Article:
Gay is not the new black. Black is the new black; gay is the new gay.
Earlier this week, sportswriter LZ Granderson published a piece in CNN entitled “Gay is not the new black.” I one-hundred-percent agree with his basic premise, but totally disagree in the way he argues it. According to Granderson, gay black men identify more with their racial self than they do with their sexuality, a situation exacerbated by powerful white LGBT persons who exclude blacks and criticize Obama.
Apparently, the LGBT movement is dealing with it own issues of racial preference and exclusion. As someone who is not entrenched in this community, I cannot speak to how true or not true this is. But it does appear that the very visible spokespeople for the LGBT community rarely tend to be black (Anthony Woods – the gay, black, Harvard-educated Iraq veteran running for Congress – seems to be an exception).
Granderson uses these racial divisions as the crux of his argument. He notes, “When Proposition 8 passed in California, white gays were quick to blame the black community despite blacks making up less than 10 percent of total voters and whites being close to 60 percent .” I think his language is a little strong, but he makes a fair point. The arguments that black people somehow caused Proposition 8 to pass are demonstrably and demographically false. Even among another minority community fighting for its civil rights, race still matters. Therefore, gay cannot be the new black if black is still black as ever.
Unfortunately, his argument seems to rest on the premise that only race matters, or at least it matters more than sexuality and other identity factors. Race is so important that LGBT-led criticism of President Obama alienates members of the black community – gay or not. “The parade of gay people calling Obama a "disappointment" on television is counterproductive in gaining acceptance, to say the least. And the fact that the loudest critics are mostly white doesn't help matters either.” It is possible to critique the President, and still be supportive. Granderson himself does both in the article. It is possible to inhabit both spaces, to acknowledge multiple aspects of one’s identity.
To make matters even worse, he very distastefully says that blacks have had it worse than gays in the struggle for civil rights, calls the LGBT community leaders “petulant child[ren],” and effectively tells the community they should wait their turn.
“The 40th anniversary of Stonewall dominated Gay Pride celebrations around the country, and while that is certainly a significant moment that should be recognized, 40 years is nothing compared with the 400 blood-soaked years black people have been through in this country. There are stories some blacks lived through, stories others were told by their parents and stories that never had a chance to be told.”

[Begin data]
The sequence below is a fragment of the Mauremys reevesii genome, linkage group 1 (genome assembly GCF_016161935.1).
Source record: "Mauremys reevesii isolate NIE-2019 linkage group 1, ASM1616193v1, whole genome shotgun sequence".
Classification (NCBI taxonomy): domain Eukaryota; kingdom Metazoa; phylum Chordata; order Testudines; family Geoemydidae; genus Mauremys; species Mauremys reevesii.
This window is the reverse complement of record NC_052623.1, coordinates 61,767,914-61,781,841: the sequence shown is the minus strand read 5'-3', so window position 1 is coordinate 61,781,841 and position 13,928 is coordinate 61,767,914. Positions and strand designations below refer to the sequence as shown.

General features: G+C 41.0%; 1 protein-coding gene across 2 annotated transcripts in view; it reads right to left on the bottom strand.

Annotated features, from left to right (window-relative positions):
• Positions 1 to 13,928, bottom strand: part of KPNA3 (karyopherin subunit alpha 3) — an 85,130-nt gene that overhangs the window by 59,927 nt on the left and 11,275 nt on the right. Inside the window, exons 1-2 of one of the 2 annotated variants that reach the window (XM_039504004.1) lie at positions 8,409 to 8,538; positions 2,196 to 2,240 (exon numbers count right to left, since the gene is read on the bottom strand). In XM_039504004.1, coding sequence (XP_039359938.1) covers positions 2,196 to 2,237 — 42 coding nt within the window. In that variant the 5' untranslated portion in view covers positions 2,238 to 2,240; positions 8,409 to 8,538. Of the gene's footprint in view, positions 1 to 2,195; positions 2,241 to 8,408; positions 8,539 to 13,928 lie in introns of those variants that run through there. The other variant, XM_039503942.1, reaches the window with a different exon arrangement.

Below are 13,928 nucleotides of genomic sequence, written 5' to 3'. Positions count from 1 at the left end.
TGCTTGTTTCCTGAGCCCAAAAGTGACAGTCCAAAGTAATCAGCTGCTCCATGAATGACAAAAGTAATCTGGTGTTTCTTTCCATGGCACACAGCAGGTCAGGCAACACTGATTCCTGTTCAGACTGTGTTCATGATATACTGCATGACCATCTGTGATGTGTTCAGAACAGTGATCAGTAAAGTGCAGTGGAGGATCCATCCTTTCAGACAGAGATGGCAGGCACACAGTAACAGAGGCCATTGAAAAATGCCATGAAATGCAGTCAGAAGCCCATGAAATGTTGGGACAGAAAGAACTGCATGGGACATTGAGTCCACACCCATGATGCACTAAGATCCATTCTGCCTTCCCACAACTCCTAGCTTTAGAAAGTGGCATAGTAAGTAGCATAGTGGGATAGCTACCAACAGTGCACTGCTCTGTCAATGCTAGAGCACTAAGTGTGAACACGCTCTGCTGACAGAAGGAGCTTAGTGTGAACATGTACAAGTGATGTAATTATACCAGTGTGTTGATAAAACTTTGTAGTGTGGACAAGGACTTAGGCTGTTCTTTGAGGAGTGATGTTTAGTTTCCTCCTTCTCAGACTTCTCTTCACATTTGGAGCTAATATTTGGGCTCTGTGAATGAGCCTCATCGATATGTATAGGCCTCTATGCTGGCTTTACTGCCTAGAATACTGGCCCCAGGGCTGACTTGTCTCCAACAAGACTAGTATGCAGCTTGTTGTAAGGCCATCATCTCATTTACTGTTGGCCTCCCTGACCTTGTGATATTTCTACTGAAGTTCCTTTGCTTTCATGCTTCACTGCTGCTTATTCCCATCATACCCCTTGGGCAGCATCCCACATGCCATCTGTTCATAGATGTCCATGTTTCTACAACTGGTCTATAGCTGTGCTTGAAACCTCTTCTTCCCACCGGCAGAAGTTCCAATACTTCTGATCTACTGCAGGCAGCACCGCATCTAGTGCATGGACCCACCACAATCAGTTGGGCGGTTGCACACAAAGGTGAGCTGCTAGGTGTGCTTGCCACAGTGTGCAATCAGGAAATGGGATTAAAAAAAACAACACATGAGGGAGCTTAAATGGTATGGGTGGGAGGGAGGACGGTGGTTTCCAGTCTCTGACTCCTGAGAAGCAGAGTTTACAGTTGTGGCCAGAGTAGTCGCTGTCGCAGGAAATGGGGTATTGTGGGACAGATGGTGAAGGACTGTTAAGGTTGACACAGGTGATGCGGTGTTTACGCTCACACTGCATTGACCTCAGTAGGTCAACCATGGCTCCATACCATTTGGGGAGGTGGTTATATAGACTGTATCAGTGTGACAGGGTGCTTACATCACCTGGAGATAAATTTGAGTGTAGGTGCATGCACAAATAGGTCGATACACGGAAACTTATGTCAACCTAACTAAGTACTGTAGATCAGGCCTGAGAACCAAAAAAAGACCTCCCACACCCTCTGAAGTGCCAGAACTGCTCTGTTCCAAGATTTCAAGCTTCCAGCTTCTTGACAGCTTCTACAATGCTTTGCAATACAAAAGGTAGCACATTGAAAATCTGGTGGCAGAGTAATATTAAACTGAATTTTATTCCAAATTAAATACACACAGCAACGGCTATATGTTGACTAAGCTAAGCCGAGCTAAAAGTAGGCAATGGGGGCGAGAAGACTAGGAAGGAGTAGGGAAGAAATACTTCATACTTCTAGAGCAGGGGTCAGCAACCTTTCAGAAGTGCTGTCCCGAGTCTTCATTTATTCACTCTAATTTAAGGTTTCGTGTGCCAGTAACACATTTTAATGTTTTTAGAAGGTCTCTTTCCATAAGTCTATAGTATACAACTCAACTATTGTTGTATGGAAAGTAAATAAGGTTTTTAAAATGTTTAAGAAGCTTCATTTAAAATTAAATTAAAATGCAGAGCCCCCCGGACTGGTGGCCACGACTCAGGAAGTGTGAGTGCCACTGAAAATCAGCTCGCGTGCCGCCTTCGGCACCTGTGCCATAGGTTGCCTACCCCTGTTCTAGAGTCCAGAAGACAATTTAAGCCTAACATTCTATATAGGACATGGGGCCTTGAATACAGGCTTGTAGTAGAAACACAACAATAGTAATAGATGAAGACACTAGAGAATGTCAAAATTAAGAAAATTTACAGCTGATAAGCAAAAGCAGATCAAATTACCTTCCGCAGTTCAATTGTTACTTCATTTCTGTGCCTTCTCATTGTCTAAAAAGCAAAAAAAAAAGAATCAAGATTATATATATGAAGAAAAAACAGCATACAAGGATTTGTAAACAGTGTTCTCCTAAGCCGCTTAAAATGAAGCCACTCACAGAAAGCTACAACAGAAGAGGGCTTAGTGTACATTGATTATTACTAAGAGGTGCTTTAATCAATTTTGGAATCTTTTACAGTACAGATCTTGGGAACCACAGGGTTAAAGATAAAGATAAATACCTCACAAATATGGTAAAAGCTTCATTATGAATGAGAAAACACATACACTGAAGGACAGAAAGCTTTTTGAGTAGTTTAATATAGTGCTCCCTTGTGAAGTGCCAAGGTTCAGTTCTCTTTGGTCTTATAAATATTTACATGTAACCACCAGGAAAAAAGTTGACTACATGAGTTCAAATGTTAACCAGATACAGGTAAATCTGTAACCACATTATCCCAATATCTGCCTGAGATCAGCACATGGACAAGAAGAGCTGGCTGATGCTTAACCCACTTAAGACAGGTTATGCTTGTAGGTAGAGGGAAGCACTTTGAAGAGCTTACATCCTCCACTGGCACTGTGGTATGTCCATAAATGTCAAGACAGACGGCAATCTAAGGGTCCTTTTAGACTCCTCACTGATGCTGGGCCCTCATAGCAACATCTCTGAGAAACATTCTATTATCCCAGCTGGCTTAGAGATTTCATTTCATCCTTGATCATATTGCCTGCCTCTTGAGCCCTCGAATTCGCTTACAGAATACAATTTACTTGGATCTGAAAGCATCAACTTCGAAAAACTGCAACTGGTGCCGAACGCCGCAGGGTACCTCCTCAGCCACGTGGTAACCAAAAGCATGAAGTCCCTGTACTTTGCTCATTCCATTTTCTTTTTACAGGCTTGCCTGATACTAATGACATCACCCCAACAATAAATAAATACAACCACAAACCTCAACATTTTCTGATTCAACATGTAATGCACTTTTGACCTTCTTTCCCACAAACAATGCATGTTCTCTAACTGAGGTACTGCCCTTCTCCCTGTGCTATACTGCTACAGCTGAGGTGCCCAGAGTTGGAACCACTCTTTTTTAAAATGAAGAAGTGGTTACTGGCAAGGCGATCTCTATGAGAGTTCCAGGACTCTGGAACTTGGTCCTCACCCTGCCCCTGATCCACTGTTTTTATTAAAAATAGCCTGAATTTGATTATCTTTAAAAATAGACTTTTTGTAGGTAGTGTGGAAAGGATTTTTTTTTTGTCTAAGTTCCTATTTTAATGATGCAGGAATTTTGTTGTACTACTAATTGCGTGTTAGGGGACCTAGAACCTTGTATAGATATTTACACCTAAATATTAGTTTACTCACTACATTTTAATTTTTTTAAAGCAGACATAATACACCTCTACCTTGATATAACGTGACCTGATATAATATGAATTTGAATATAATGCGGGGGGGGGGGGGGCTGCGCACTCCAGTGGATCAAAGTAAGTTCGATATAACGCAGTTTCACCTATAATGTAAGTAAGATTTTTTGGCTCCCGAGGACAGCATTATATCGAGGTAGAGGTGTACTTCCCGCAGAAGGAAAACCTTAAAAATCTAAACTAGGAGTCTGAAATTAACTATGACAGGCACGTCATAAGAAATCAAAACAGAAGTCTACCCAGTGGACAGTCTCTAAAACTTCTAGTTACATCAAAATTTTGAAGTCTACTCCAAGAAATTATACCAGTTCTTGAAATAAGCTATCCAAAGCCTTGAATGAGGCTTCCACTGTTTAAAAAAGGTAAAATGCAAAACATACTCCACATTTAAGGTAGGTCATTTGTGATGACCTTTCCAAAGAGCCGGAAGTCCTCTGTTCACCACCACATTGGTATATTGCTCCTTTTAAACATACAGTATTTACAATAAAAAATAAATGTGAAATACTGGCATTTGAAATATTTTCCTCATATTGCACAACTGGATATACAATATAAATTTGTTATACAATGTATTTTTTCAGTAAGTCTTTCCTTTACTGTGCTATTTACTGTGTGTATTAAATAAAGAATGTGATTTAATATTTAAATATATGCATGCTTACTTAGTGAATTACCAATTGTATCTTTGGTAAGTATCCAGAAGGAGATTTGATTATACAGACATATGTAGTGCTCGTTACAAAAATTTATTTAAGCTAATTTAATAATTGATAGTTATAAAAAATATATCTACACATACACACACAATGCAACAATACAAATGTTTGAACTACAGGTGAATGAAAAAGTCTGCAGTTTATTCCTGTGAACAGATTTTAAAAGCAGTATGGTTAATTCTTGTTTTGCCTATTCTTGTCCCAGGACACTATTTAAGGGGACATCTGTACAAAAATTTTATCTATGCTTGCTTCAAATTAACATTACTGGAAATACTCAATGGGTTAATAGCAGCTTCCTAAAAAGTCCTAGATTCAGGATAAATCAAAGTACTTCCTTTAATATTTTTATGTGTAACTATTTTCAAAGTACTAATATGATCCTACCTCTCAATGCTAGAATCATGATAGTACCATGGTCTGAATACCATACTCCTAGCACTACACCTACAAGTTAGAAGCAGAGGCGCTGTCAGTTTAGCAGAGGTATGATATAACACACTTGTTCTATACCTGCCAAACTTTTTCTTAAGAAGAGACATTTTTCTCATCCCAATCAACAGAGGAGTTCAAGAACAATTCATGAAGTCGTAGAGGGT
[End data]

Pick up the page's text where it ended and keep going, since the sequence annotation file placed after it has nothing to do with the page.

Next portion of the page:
Making comparisons as to which minority group had is worse is NEVER useful (see Holocaust vs. slavery), both because it is pointless and reduces all minority struggles to being one-in-the-same. There is no special prize for being the “most oppressed” group between “competing minorities.” We can acknowledge that the LBGT community, blacks, Jews, Asians, Native Americans (etc, etc) have all struggled at the hands of a more powerful regime and that each group’s struggle is different and complex in its own way. We can and should learn from each other’s histories, not reduce them to slight variations of one another. That only leads to in-fighting, which helps no one’s cause. An extension of this is the idea that whichever minority group cries foul the loudest is the one that will get the most attention. The idea that these issues are relegated to just being special interest issues speaks to a continued belief that these issues don’t concern everyone. I personally long for the day when all these voices can be heard equally and simultaneously – not just one at a time.
While there are obviously similarities in the civil rights movements of the 1910s-1920s, the 1950s-1960s, the LGBT community faces different social pressures (religion and ideas of sexual normativity) and seeks different outcomes (all-inclusive marriage rights, adoption rights, the ability to serve the military openly, and more job discrimination protection more broadly).
But what isn’t different or distinct are the people involved in these different movements. A friend of mine found it interesting that Granderson assumed that gay black men privilege their racial identity. He queried: why does it have to be either-or…why not both? Anthony Jack, one of Social Science Lite's bloggers, has discussed on previous occasions the problematic assumption that people can divvy-up their being into race, gender, sexual orientation, ableness, etc. Indeed, this line of thinking is often decried in womanist literature. Gay black men could be actively involved in both black communities and gay communities equally, or maybe neither if they so choose. On a personal level, to say that gay is not the new black makes sense. If it were, then LBGT blacks would supposedly be forced to supplant one aspect of their identity to the dominant other.
Black is the new black. Gay is the new gay. I could say that being a heterosexual, black man is the new heterosexual, black man, but it would be easier to say that I’m Steven. I am black. I am heterosexual. I am male. I am all of these things, all the time, even in those occasions when I choose to highlight only one part of my identity.